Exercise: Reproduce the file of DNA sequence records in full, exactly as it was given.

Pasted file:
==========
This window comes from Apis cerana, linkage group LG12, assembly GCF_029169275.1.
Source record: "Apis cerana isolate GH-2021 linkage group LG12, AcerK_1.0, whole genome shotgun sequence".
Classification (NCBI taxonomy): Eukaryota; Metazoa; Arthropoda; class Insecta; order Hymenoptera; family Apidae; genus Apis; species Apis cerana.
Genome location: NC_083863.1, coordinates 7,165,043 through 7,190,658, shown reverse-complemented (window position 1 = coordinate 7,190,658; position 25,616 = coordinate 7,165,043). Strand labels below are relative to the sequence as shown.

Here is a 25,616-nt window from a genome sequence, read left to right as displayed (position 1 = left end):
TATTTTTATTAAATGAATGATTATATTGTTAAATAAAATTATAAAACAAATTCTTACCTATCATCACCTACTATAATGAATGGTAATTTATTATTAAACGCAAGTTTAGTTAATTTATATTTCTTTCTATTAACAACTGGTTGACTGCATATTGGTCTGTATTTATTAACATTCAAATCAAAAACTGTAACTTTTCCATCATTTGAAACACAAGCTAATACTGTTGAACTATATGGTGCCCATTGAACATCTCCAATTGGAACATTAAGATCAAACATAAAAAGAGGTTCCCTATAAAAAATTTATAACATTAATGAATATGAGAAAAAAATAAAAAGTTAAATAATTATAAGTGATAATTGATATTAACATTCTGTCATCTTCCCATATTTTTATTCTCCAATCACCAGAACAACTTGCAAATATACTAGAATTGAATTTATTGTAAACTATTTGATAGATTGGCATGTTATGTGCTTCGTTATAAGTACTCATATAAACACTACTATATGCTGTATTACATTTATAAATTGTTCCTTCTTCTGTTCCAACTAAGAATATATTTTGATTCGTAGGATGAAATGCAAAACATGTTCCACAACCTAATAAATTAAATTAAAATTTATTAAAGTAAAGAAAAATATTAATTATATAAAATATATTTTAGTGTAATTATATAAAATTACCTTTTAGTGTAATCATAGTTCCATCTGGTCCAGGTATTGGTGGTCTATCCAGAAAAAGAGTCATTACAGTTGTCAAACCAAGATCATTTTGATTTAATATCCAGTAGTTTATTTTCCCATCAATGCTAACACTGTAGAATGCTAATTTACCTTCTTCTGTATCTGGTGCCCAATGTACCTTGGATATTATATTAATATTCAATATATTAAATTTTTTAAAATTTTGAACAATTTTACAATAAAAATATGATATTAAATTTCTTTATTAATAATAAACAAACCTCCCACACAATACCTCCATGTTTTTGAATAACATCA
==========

This window comes from Apis cerana, linkage group LG12, assembly GCF_029169275.1.
Source record: "Apis cerana isolate GH-2021 linkage group LG12, AcerK_1.0, whole genome shotgun sequence".
Classification (NCBI taxonomy): Eukaryota; Metazoa; Arthropoda; class Insecta; order Hymenoptera; family Apidae; genus Apis; species Apis cerana.
Genome location: NC_083863.1, coordinates 7,165,043 through 7,190,658, shown reverse-complemented (window position 1 = coordinate 7,190,658; position 25,616 = coordinate 7,165,043). Strand labels below are relative to the sequence as shown.

Here is a 25,616-nt window from a genome sequence, read left to right as displayed (position 1 = left end):
TATTTTTATTAAATGAATGATTATATTGTTAAATAAAATTATAAAACAAATTCTTACCTATCATCACCTACTATAATGAATGGTAATTTATTATTAAACGCAAGTTTAGTTAATTTATATTTCTTTCTATTAACAACTGGTTGACTGCATATTGGTCTGTATTTATTAACATTCAAATCAAAAACTGTAACTTTTCCATCATTTGAAACACAAGCTAATACTGTTGAACTATATGGTGCCCATTGAACATCTCCAATTGGAACATTAAGATCAAACATAAAAAGAGGTTCCCTATAAAAAATTTATAACATTAATGAATATGAGAAAAAAATAAAAAGTTAAATAATTATAAGTGATAATTGATATTAACATTCTGTCATCTTCCCATATTTTTATTCTCCAATCACCAGAACAACTTGCAAATATACTAGAATTGAATTTATTGTAAACTATTTGATAGATTGGCATGTTATGTGCTTCGTTATAAGTACTCATATAAACACTACTATATGCTGTATTACATTTATAAATTGTTCCTTCTTCTGTTCCAACTAAGAATATATTTTGATTCGTAGGATGAAATGCAAAACATGTTCCACAACCTAATAAATTAAATTAAAATTTATTAAAGTAAAGAAAAATATTAATTATATAAAATATATTTTAGTGTAATTATATAAAATTACCTTTTAGTGTAATCATAGTTCCATCTGGTCCAGGTATTGGTGGTCTATCCAGAAAAAGAGTCATTACAGTTGTCAAACCAAGATCATTTTGATTTAATATCCAGTAGTTTATTTTCCCATCAATGCTAACACTGTAGAATGCTAATTTACCTTCTTCTGTATCTGGTGCCCAATGTACCTTGGATATTATATTAATATTCAATATATTAAATTTTTTAAAATTTTGAACAATTTTACAATAAAAATATGATATTAAATTTCTTTATTAATAATAAACAAACCTCCCACACAATACCTCCATGTTTTTGAATAACATCA